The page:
Even if you’re a handy person, always look a gift horse in the mouth!
We usually have over a hundred used hot tubs in storage and sometimes we agree to offer a free or super-cheap un-tested hot tub to an optimistic DIY client, but both parties often regret it. No matter how clear we are about the fact that we don’t guarantee them, clients sometimes still feel upset if the thing ends up being a dud, and everybody feels bad about it. Un-tested hot tubs almost always have significant problems once they’re moved and resuscitated.
To be fair, I’m sure that some people get lucky and manage to score a wonderful free or cheap used hot tub with zero problems but we never hear those stories because they’d have no reason to contact us. However, it’s worth noting that almost every used hot tub we bring in fails our test when we put it through our detailed inspection process. No matter how good it looks in the seller’s back yard, it almost always ends up needing a considerable amount of work once we have a closer look at it at our facilities. Sometimes the repairs are cost-prohibitive even with access to wholesale parts and cheaper in-house labour.
Be wary of cheap/free hot tubs that appear to be in good condition, and be afraid, be very afraid of acquiring any hot tub that “needs work”. as it could very well end up being a heck of a lot more trouble than you could ever imagine.
But don’t take my word for it. Here are just a few real-life examples of ordinary people’s experiences:
Sonya from South Surrey picked up a nice-looking used hot tub off Craigslist for $2500. She saw the tub running before she bought it, but after it was moved to her place, the hot tub got noisy and she noticed water was puddling in one corner. So she called a professional repair company to fix it. They charged her $912.78 for a new pump and plumbing fittings and $1,570.79 to fix some leaks. But it still needed work.
This is a verbatim excerpt from the email she received from the repair company she’d hired:
Today our tech found more leaks in the diverter valves, jet seals, Y-fitting, more couplings and pipe with parts estimated at $600 plus 2 hrs labour = $800.
Despite the application of silicone to the skimmer yesterday, it is still leaking – labour to replace the skimmer estimated $700 – $900.
Labour re yesterday’s silicone on skimmer and today’s further diagnostic $200. Once the repairs are complete there may still be other leaks and issues that become apparent – costs unknown, but likely over $1000.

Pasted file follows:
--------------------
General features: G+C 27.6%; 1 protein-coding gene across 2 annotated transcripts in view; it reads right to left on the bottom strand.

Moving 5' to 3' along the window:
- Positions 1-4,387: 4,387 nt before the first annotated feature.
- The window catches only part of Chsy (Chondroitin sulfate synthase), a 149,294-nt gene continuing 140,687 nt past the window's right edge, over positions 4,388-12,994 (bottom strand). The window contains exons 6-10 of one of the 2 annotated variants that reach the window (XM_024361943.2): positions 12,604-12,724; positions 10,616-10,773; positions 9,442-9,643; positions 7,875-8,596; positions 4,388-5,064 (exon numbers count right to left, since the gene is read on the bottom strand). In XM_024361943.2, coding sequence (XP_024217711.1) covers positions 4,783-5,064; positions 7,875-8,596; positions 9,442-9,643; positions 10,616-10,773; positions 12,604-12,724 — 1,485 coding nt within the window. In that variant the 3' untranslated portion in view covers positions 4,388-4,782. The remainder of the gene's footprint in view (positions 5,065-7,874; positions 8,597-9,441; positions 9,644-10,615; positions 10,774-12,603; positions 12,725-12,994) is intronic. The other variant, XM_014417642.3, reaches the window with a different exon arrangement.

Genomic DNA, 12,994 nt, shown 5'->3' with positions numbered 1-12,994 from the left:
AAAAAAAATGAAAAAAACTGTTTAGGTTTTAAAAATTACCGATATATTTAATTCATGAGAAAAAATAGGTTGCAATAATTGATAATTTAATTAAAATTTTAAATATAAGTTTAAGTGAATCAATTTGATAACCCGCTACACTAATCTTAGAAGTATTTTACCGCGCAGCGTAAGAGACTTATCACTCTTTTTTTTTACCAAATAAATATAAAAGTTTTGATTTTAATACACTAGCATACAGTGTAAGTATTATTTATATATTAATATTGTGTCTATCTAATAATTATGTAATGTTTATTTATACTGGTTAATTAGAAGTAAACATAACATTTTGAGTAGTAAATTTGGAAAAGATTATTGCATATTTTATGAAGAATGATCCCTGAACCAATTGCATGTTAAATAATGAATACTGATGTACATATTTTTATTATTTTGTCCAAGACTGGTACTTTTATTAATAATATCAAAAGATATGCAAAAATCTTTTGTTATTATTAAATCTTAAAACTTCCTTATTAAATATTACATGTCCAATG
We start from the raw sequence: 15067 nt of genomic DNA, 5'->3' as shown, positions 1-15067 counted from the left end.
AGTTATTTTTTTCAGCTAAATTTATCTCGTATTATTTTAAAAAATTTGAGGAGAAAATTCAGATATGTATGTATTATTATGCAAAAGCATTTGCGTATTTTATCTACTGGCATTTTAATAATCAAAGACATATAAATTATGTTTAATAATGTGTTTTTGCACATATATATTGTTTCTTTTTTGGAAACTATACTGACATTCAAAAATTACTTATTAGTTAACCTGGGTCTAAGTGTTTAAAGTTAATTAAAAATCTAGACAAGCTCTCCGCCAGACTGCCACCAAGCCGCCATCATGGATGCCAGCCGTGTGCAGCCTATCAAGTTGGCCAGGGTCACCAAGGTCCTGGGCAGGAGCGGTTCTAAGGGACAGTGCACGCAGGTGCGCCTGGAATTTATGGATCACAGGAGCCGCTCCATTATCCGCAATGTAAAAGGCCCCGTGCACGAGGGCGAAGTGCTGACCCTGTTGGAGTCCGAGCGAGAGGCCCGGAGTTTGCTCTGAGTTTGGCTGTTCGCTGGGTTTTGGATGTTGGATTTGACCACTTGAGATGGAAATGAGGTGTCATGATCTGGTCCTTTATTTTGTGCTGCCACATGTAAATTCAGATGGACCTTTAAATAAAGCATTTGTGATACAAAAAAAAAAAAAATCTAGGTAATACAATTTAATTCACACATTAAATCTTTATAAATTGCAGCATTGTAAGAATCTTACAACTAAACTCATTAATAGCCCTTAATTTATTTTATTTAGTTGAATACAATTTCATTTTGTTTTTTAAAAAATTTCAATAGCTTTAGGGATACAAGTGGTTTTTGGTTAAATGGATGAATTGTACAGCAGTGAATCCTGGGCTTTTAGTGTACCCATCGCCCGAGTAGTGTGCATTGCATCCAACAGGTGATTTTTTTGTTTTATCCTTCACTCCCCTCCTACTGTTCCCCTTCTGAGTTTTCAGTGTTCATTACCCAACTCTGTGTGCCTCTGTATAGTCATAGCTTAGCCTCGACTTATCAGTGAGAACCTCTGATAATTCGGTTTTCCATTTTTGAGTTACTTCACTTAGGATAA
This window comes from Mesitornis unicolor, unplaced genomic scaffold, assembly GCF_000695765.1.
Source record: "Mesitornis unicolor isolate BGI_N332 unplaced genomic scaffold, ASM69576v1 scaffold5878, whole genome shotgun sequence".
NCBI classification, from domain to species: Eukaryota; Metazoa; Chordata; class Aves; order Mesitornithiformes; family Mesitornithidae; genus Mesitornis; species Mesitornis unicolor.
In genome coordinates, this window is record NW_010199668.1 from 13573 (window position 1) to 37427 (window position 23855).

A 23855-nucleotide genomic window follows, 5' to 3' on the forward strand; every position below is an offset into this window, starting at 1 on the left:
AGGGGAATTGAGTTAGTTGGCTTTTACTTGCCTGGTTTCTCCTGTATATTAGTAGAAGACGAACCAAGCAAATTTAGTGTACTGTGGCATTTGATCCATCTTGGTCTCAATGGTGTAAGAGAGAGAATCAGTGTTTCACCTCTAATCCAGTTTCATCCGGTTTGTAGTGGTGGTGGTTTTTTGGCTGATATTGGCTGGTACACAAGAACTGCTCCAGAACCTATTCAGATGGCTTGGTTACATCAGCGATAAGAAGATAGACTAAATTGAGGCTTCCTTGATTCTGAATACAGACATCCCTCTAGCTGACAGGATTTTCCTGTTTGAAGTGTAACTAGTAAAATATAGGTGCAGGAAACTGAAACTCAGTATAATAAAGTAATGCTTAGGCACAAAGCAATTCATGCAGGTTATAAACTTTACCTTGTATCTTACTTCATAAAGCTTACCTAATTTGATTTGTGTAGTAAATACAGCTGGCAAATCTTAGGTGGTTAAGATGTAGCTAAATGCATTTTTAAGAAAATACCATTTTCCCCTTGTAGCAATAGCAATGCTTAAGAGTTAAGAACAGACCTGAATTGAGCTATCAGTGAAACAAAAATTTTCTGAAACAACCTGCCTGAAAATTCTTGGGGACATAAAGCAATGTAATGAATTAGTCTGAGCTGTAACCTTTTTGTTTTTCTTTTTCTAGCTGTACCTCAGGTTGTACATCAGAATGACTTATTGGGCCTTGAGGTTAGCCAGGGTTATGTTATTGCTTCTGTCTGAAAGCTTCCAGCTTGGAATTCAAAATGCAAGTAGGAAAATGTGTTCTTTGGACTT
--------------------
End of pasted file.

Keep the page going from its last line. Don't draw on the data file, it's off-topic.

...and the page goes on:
An estimated total for all of the above, at least $5000… and you would still have an aging tub with, no doubt, more repairs to come.
Sonya contacted Hot Tubs Galore for a second opinion, only to have us confirm that the tub was indeed not worth fixing. She ended up trading in her “parts tub” toward one of our refurbished hot tubs, and many years later, that hot tub is still running great.
(online response to someone complaining about their used hot tub experience)
This brings back memories. Horrible, terrible memories of the time I thought “How hard would it be to get this hot tub working again?”
I never got to the point where I could put water in it. After pulling off a bunch of the sprayed on foam, I discovered that most of the jets were so fragile that pushing on them would make them crumble.
That was after probably 100 hours of work building a new frame, rebuilding the exterior of the heater, and re-doing most of the electrical. Oh, and a tetanus shot after I stabbed myself with a rusty nail hiding in all that foam. On the plus side, cutting apart a hot tub with a sawzall is extremely satisfying.
Hey Steve, I picked up a used hot tub off CL and I’ve put a couple thousand bucks into it then lost heart. Might you be interested in taking it on trade toward one of the used ones you’ve refurbished?
(note: we get this sort of request quite often)
We inherited our neighbor’s hot tub when they moved away. We were delighted that all we had to do was move it over the fence into our yard. They told us it needed a heating element ($200 max, they said). However, it turned out that the hot tub was full of rats, and stank to high heavens when we tipped it on end.
My husband did his best to remove all the contaminated insulation, only to discover the rats had chewed on the wires so nothing worked.
After wasting a lot of time and effort trying to fix the thing, we ended up having to pay hundreds of dollars to get rid of it.
We bought a hot tub off Facebook Marketplace thinking it was a great way to save some money. We expected it might need a bit of work, but we never imagined what a nightmare it would end up being! No time to share all the details but the bottom line is this: DO NOT buy a used hot tub, folks! Trust me, you’ll regret it!
Here’s an online story someone sent me a few years ago: http://steampunkworkshop.com/no-such-thing-as-a-free-hot-tub/
Hot tubs include wood frames, composite cabinets, plumbing and jets, pumps and electronics, fiberglass/acrylic and a lot of other things that might need work. If you’re a handy person willing to take a risk who enjoys projects, then by all means, go for it, but I suggest you take the time to study this chapter as well as the next chapter (7: Buying Used Checklist) first.